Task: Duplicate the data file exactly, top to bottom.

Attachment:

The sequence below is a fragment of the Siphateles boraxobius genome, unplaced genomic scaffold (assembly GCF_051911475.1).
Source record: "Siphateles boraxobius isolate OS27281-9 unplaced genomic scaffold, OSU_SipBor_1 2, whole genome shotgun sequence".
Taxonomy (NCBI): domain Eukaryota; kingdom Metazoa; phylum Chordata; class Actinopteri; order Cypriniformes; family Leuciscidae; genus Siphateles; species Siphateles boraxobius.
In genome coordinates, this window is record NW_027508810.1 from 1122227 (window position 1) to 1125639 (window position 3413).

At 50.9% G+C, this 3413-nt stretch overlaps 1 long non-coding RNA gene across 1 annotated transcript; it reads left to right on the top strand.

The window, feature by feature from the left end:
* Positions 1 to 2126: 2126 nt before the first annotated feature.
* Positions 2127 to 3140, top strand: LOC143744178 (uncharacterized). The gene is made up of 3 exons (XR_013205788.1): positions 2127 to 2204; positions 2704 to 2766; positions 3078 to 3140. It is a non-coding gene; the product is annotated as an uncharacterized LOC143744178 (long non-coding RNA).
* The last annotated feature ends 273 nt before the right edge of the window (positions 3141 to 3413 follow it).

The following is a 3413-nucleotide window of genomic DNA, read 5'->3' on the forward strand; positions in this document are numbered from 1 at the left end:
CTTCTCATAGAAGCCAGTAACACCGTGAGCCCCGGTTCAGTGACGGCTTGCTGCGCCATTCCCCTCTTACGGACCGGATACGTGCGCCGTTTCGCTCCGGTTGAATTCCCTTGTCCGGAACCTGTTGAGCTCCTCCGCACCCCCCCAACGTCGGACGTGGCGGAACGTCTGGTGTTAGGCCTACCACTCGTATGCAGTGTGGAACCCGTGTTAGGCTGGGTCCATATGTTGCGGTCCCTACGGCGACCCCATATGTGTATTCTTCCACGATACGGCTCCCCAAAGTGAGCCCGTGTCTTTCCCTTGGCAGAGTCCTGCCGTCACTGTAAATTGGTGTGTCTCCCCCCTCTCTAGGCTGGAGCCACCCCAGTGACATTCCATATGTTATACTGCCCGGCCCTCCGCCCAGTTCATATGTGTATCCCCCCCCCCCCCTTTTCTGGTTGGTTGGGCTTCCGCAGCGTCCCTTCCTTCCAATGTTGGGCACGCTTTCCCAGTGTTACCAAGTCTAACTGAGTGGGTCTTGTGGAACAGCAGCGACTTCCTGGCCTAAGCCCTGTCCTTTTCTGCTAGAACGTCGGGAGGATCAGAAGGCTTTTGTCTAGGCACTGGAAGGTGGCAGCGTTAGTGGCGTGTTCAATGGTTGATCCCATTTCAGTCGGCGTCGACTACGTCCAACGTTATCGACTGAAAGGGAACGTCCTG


The sequence below is a fragment of the Siphateles boraxobius genome, unplaced genomic scaffold (assembly GCF_051911475.1).
Source record: "Siphateles boraxobius isolate OS27281-9 unplaced genomic scaffold, OSU_SipBor_1 2, whole genome shotgun sequence".
Taxonomy (NCBI): domain Eukaryota; kingdom Metazoa; phylum Chordata; class Actinopteri; order Cypriniformes; family Leuciscidae; genus Siphateles; species Siphateles boraxobius.
In genome coordinates, this window is record NW_027508810.1 from 1122227 (window position 1) to 1125639 (window position 3413).

At 50.9% G+C, this 3413-nt stretch overlaps 1 long non-coding RNA gene across 1 annotated transcript; it reads left to right on the top strand.

The window, feature by feature from the left end:
* Positions 1 to 2126: 2126 nt before the first annotated feature.
* Positions 2127 to 3140, top strand: LOC143744178 (uncharacterized). The gene is made up of 3 exons (XR_013205788.1): positions 2127 to 2204; positions 2704 to 2766; positions 3078 to 3140. It is a non-coding gene; the product is annotated as an uncharacterized LOC143744178 (long non-coding RNA).
* The last annotated feature ends 273 nt before the right edge of the window (positions 3141 to 3413 follow it).

The following is a 3413-nucleotide window of genomic DNA, read 5'->3' on the forward strand; positions in this document are numbered from 1 at the left end:
CTTCTCATAGAAGCCAGTAACACCGTGAGCCCCGGTTCAGTGACGGCTTGCTGCGCCATTCCCCTCTTACGGACCGGATACGTGCGCCGTTTCGCTCCGGTTGAATTCCCTTGTCCGGAACCTGTTGAGCTCCTCCGCACCCCCCCAACGTCGGACGTGGCGGAACGTCTGGTGTTAGGCCTACCACTCGTATGCAGTGTGGAACCCGTGTTAGGCTGGGTCCATATGTTGCGGTCCCTACGGCGACCCCATATGTGTATTCTTCCACGATACGGCTCCCCAAAGTGAGCCCGTGTCTTTCCCTTGGCAGAGTCCTGCCGTCACTGTAAATTGGTGTGTCTCCCCCCTCTCTAGGCTGGAGCCACCCCAGTGACATTCCATATGTTATACTGCCCGGCCCTCCGCCCAGTTCATATGTGTATCCCCCCCCCCCCCTTTTCTGGTTGGTTGGGCTTCCGCAGCGTCCCTTCCTTCCAATGTTGGGCACGCTTTCCCAGTGTTACCAAGTCTAACTGAGTGGGTCTTGTGGAACAGCAGCGACTTCCTGGCCTAAGCCCTGTCCTTTTCTGCTAGAACGTCGGGAGGATCAGAAGGCTTTTGTCTAGGCACTGGAAGGTGGCAGCGTTAGTGGCGTGTTCAATGGTTGATCCCATTTCAGTCGGCGTCGACTACGTCCAACGTTATCGACTGAAAGGGAACGTCCTG